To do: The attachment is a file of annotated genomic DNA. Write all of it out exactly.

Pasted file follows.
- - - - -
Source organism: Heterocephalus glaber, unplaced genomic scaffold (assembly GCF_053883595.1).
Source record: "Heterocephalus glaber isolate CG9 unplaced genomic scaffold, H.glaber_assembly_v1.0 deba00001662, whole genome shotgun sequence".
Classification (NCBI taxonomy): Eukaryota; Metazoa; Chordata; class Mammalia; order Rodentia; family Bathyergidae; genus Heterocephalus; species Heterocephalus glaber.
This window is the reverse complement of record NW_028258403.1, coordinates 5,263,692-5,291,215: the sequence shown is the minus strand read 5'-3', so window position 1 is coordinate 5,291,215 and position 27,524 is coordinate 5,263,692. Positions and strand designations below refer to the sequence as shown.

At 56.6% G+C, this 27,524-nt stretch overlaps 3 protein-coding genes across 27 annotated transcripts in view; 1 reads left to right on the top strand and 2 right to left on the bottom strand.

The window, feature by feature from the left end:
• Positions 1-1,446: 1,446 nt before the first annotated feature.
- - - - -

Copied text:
Source organism: Heterocephalus glaber, unplaced genomic scaffold (assembly GCF_053883595.1).
Source record: "Heterocephalus glaber isolate CG9 unplaced genomic scaffold, H.glaber_assembly_v1.0 deba00001662, whole genome shotgun sequence".
Classification (NCBI taxonomy): Eukaryota; Metazoa; Chordata; class Mammalia; order Rodentia; family Bathyergidae; genus Heterocephalus; species Heterocephalus glaber.
This window is the reverse complement of record NW_028258403.1, coordinates 5,263,692-5,291,215: the sequence shown is the minus strand read 5'-3', so window position 1 is coordinate 5,291,215 and position 27,524 is coordinate 5,263,692. Positions and strand designations below refer to the sequence as shown.

At 56.6% G+C, this 27,524-nt stretch overlaps 3 protein-coding genes across 27 annotated transcripts in view; 1 reads left to right on the top strand and 2 right to left on the bottom strand.

The window, feature by feature from the left end:
• Positions 1-1,446: 1,446 nt before the first annotated feature.